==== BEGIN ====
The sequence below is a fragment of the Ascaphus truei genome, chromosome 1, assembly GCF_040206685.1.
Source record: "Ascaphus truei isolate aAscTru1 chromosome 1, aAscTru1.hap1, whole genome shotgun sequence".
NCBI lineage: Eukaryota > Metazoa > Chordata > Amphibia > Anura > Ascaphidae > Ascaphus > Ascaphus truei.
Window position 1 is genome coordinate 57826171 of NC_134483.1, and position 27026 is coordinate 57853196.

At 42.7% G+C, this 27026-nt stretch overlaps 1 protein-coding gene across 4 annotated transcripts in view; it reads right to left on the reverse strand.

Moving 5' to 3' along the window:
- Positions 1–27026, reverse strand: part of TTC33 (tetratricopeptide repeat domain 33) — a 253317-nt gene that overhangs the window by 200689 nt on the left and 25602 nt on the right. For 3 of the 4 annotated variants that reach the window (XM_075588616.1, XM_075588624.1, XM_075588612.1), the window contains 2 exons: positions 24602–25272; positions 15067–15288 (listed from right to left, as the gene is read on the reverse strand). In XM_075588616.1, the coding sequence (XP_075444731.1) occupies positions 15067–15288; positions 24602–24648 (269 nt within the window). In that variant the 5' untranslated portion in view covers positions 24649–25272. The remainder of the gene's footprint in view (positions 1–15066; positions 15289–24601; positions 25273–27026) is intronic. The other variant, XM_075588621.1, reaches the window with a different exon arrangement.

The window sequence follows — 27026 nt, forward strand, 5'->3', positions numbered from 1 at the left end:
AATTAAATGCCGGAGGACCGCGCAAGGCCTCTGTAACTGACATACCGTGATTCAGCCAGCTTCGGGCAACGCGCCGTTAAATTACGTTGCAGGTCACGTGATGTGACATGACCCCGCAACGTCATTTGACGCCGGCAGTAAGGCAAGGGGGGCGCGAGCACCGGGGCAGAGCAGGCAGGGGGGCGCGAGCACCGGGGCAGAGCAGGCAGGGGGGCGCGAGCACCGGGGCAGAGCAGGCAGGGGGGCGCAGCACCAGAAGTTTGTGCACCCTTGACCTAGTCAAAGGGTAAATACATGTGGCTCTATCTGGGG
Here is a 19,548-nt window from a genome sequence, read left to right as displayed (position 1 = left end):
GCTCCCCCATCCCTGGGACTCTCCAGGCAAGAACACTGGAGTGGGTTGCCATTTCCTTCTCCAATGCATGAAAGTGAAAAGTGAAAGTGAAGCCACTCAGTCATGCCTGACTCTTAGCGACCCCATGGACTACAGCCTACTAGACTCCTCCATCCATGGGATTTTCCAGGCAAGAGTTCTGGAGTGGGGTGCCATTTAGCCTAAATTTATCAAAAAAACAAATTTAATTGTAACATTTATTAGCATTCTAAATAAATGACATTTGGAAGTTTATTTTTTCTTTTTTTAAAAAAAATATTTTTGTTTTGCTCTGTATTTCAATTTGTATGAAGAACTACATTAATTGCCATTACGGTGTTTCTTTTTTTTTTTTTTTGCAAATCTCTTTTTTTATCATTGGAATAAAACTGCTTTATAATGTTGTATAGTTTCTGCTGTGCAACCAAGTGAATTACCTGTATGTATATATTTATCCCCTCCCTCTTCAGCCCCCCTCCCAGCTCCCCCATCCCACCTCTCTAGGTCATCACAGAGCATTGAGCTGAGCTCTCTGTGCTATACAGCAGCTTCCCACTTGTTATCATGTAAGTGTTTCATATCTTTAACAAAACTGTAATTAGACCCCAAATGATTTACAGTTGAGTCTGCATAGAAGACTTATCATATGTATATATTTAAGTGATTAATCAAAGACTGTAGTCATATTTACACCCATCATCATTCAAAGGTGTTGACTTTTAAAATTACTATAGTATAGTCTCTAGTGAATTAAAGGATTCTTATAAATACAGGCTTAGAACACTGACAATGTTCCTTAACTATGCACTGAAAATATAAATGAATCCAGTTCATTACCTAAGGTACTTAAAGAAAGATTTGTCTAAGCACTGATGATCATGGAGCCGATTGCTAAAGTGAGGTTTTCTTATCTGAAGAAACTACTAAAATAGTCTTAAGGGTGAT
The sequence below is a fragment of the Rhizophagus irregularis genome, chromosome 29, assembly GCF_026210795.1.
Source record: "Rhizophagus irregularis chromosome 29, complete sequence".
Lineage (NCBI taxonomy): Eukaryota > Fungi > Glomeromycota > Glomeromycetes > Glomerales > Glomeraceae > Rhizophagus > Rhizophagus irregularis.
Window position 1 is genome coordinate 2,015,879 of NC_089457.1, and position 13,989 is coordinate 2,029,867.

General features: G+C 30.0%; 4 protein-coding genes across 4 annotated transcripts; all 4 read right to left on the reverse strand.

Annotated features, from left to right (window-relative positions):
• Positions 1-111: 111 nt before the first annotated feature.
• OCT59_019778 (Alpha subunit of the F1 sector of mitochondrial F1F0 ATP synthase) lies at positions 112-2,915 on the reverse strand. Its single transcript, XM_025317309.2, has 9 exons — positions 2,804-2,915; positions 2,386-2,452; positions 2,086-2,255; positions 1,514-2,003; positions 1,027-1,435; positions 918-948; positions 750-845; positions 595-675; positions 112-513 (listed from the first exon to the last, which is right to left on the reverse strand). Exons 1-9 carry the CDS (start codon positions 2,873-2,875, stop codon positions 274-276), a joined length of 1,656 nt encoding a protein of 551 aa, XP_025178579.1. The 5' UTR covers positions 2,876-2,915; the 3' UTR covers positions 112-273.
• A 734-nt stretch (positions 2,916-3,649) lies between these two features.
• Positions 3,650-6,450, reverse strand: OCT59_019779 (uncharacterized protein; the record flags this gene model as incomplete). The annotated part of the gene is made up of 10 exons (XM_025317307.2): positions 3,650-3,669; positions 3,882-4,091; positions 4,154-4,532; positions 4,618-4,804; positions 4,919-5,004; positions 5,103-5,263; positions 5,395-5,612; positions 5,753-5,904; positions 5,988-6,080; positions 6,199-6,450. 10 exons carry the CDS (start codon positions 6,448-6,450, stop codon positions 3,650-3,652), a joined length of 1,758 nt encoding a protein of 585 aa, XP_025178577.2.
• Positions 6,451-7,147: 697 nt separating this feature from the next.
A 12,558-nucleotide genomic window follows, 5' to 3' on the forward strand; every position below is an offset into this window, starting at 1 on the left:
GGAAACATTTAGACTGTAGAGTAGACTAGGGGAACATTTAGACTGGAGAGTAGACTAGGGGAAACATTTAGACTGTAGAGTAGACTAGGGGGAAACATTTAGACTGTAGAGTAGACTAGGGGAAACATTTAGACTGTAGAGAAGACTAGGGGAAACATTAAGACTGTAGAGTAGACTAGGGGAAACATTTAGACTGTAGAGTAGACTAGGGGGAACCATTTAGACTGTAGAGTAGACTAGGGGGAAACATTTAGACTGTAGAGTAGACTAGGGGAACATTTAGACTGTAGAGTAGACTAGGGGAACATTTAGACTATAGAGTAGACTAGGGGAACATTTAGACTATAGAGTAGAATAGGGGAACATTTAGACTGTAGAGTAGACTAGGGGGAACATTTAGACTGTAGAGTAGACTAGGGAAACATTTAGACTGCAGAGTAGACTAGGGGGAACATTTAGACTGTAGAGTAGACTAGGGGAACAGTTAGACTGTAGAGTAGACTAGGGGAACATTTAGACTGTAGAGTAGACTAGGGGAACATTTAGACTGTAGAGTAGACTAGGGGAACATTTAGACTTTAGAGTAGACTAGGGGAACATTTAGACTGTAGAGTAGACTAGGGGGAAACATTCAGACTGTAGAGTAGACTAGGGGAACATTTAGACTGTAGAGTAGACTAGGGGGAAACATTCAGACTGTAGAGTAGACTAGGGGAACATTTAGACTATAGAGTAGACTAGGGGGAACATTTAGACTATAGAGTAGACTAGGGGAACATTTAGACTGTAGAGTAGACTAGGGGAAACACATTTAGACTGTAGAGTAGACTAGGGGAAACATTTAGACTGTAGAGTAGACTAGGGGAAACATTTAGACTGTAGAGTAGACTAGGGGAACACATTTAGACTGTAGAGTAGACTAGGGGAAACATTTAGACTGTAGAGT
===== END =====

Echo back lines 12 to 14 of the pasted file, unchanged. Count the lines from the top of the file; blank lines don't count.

The sequence below is a fragment of the Rhizophagus irregularis genome, chromosome 29, assembly GCF_026210795.1.
Source record: "Rhizophagus irregularis chromosome 29, complete sequence".
Lineage (NCBI taxonomy): Eukaryota > Fungi > Glomeromycota > Glomeromycetes > Glomerales > Glomeraceae > Rhizophagus > Rhizophagus irregularis.